Wednesday, July 06, 2016

REMEMBERING A EARLY NITRATE FILM TRAGEDY



100 years ago today, shortly before 4:00 PM on Thursday, July 6, 1916, nitrate film exploded in the operating booth of the Grand Theater at 72 Main Street, in Batavia, NY on July 6, 1916 which was owned by T. G. Thompson, Jr., of Rochester, and managed by George F. Flaherty of Batavia and was the only theater in the city licensed to show Metro pictures.

Because chief film operator Linn W. Hagen was away on his honeymoon, 20 year old regular assistant operator of the moving picture machines George Plock and 18 year old newly assigned assistant film machine operator Lamont D. Gillons, who had worked in various positions at the theater for the last three years and who regularly ran the machines for the supper hour showings, were caught in the fire but within a minute of the explosion were able to exit the booth.

"I was operating the machine at the time of the accident," said Plock "and Gillons was busy with the films that were In the box. Nothing happened to the machine. When I saw that there was a fire I shut off my machine and grabbed a fire extinguisher nearby. I also used two pails of sand, but could not do anything towards extinguishing the blaze. I had to run past the fire to get out of the booth and I think the reason I was not burned as badly as Gillons was that I had on more heavy clothing and that I did not take hold of any of the burning films. We were in the booth only an Instant after the fire started because we could not breathe on account of the fumes."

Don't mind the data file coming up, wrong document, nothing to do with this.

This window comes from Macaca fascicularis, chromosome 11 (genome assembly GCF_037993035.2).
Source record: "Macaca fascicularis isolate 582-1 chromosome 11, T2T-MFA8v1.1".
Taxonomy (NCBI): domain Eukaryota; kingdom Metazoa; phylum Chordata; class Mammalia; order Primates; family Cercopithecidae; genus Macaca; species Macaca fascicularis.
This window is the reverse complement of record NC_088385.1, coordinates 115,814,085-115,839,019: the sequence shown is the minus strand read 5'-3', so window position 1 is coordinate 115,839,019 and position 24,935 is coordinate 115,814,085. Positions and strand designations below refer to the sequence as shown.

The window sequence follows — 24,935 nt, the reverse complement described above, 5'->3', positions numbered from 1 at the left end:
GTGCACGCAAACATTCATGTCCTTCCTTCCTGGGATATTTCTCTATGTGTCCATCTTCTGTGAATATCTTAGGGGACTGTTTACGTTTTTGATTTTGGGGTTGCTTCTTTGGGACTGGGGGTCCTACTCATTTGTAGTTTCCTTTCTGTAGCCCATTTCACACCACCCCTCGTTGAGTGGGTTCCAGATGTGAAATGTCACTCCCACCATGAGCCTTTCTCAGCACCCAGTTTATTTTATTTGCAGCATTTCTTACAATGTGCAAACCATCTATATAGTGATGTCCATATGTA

Theater manager Flaherty, who was not at the theater at the time of the explosion but arrived shortly after the flames had been extinguished, said the next morning on July 7, 1916 that "the cause of the accident was the dropping of a piece of hot carbon Into a box of films. He said that Gillons was engaged In removing the carbon from the machine and that accidentally a piece of this carbon slipped from "the pliers into the box where he had a partially unwound film. The conflagration spread immediately to the other films, which are of highly combustible material.". He called attention to the fireproof construction of the machine booth and said it explained the fact that the fire did not spread to the theater. "There are automatic shutters at the openings from the booth into the theater through which the pictures are projected. When the temperature in the booth reaches a certain point metal stops are melted and the shutters are released, effectually closing the openings and preventing fire from communicating to the auditorium.".